The existing trilateral cooperation among South Korea, the United States and Japan will remain enduring, regardless of the outcome of the 2024 US presidential election, US Ambassador to South Korea Philip Goldberg said Tuesday.
Goldberg highlighted that the foundation of the three-way cooperation among like-minded countries -- grounded in shared values such as democracy, free markets and the rule of law -- inherently signifies sustainability.
"We share so many of these values and interests that it's durable, I think, in that sense. In terms of durability, we also built into it the institutionalizing of the agreement," Goldberg said at a forum hosted by the American Chamber of Commerce in Korea, or AmCham Korea, in Seoul.
"As far as elections next year, I'm a career foreign service officer. I'm not going to talk too much about it. But what I can tell you is there's tremendous bipartisan support in the United States," he added in response to a query about the sustainability of trilateral cooperation in the coming year and beyond, particularly in light of the US election cycle.
Goldberg noted that the three countries have integrated various mechanisms to facilitate the ongoing development of trilateral collaboration across multiple sectors, including science and technology.
During the Camp David summit in August, the three leaders solidified their dedication to enhancing cooperation in military, intelligence and economic realms, with the goal of collaboratively addressing intricate challenges and multifaceted crises. The trio signed the "Camp David Principles" to provide guidance for ongoing collaboration and the "Spirit of Camp David" delineating specific visions and detailed plans for implementation.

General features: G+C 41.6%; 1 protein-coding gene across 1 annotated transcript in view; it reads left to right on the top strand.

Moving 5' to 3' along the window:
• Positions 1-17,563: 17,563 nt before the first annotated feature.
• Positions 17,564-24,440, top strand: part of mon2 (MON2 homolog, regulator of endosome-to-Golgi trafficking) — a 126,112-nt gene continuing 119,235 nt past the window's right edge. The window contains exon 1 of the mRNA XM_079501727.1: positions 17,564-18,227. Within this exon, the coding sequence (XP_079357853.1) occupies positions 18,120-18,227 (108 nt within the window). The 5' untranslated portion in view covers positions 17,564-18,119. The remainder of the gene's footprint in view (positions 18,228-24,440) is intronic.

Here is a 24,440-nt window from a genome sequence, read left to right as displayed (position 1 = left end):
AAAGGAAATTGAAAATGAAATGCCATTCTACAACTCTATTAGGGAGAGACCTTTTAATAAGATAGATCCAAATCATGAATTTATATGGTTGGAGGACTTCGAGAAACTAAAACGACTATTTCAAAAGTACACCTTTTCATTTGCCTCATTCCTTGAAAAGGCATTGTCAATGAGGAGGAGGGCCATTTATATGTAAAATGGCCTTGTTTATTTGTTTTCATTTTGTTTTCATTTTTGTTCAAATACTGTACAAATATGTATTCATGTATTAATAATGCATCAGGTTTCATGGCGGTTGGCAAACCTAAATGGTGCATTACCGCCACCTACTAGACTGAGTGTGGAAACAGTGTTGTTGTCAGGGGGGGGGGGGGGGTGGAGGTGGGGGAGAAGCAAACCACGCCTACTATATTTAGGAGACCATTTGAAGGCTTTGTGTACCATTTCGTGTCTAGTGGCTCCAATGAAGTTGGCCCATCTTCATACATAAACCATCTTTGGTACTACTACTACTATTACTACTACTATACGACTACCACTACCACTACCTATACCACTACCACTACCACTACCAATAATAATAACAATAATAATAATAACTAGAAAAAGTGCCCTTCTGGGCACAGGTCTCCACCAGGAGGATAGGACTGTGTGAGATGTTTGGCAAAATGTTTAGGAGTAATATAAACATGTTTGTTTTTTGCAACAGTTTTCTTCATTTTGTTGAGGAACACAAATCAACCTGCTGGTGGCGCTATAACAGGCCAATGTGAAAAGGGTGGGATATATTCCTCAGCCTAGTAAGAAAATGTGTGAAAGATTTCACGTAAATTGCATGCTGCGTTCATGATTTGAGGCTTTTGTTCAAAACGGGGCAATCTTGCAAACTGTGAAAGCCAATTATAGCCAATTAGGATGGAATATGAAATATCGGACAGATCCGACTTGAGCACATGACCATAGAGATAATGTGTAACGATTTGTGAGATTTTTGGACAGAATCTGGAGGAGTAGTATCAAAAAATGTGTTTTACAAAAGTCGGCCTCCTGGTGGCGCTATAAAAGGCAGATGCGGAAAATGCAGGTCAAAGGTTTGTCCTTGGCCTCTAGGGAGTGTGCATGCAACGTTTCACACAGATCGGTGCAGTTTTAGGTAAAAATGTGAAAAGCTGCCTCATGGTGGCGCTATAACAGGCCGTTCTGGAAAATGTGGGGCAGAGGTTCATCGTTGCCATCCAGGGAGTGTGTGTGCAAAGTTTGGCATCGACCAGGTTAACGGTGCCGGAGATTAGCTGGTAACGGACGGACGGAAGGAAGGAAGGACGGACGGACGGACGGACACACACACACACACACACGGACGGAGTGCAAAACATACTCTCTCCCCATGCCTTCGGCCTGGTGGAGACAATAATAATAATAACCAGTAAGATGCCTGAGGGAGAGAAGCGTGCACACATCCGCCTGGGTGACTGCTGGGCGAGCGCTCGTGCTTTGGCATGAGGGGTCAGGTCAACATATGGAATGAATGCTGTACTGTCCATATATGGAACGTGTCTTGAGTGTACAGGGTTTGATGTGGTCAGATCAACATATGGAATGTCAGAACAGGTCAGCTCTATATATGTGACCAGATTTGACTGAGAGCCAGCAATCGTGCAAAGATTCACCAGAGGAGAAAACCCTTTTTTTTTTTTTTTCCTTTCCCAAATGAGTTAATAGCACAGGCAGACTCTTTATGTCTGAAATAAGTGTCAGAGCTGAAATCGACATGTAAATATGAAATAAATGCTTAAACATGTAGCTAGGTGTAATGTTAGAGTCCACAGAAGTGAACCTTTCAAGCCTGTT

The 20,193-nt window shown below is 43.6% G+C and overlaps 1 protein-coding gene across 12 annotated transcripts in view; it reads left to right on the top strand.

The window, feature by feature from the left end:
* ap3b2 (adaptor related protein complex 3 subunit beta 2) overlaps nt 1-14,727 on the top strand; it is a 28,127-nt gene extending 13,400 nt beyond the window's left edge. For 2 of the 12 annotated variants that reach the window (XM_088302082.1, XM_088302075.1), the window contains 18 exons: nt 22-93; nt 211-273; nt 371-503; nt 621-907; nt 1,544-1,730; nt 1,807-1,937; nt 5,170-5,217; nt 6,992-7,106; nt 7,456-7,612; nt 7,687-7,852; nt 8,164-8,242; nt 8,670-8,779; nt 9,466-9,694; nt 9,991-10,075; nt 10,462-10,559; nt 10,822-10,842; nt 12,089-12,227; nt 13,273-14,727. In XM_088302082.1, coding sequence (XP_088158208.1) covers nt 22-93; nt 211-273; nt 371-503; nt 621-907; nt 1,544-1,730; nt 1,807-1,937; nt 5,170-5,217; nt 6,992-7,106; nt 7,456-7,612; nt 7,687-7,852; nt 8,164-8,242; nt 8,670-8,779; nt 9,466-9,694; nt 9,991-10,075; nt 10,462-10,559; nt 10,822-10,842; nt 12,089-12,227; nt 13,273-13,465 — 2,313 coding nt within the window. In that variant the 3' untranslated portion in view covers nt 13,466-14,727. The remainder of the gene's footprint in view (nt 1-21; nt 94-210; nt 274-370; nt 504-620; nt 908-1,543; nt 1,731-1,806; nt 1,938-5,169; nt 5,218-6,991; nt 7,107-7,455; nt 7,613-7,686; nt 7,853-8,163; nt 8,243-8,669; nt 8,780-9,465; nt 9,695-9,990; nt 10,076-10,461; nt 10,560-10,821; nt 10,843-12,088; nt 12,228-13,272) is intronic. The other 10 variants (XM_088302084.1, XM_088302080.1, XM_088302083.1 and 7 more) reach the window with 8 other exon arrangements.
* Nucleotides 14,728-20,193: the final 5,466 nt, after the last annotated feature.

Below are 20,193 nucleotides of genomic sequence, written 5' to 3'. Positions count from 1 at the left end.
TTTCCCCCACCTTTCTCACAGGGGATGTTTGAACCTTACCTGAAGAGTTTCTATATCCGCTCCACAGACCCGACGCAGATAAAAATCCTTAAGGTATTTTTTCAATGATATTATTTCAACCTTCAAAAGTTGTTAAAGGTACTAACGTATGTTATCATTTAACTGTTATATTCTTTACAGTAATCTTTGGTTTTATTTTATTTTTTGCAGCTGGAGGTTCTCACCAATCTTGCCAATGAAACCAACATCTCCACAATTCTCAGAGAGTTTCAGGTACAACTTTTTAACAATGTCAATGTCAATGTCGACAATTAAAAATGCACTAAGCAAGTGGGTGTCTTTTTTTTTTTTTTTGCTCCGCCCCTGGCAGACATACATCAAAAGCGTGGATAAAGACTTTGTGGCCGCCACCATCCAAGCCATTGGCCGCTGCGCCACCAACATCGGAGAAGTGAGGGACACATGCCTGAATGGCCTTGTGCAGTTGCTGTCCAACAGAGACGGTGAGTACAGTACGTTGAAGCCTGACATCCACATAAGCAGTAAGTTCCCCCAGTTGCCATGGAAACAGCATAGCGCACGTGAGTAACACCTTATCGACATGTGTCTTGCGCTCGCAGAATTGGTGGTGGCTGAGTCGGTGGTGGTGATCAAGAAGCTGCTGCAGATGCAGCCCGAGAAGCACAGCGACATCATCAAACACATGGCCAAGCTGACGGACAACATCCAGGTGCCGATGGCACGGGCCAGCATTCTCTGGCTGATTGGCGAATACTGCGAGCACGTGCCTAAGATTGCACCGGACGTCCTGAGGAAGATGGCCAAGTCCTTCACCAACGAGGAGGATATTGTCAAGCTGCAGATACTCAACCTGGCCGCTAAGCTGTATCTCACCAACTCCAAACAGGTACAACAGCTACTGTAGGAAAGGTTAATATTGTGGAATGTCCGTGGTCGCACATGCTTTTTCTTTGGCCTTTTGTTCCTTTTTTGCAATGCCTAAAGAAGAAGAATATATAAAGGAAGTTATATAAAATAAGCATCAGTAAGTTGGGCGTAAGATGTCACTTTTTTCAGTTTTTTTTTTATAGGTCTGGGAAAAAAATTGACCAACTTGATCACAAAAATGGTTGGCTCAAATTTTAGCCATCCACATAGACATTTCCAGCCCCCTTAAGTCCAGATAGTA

Goldberg highlighted the commitment to conduct trilateral meetings among leaders, foreign ministers and defense ministers at least annually, as outlined in the Spirit of Camp David, as a pivotal example of the ongoing efforts to institutionalize trilateral cooperation.
"So, there are a lot of ways to institutionalize and keep that process going, but fundamentally, it's because it's in the interests of all three countries and represents the values at the core of which is our three important democracies," he said.
In alignment with this perspective, South Korean Foreign Minister Park Jin underscored the inherently "very natural" nature of trilateral cooperation among countries that share common values.
"What will happen to our trilateral cooperation in 2024? Well, nobody knows what is going to happen in 2024. But despite any possible political changes in the three countries, there's no question that the serious commitment made at Camp David …will be sustainable," Park said.
"So, I'm quite sure that this is a historic agreement that should be respected, and which should be sustainable, and which will be in that way."
Park also reiterated that South Korea, the US, and Japan will collectively serve as members of the 15-member UN Security Council next year. South Korea has been elected to serve as a non-permanent member for a two-year term spanning from 2024 to 2025. Japan has been serving as one of the non-permanent members since this year, while the US holds a veto-wielding permanent membership in the UNSC.
"Three of us will work closely together in the United Nations by dealing with all the global challenges and agenda together," Park said.
"So, the three countries will continuously make greater synergy in the future, both contributing to peace and freedom and prosperity of the world. Very important."
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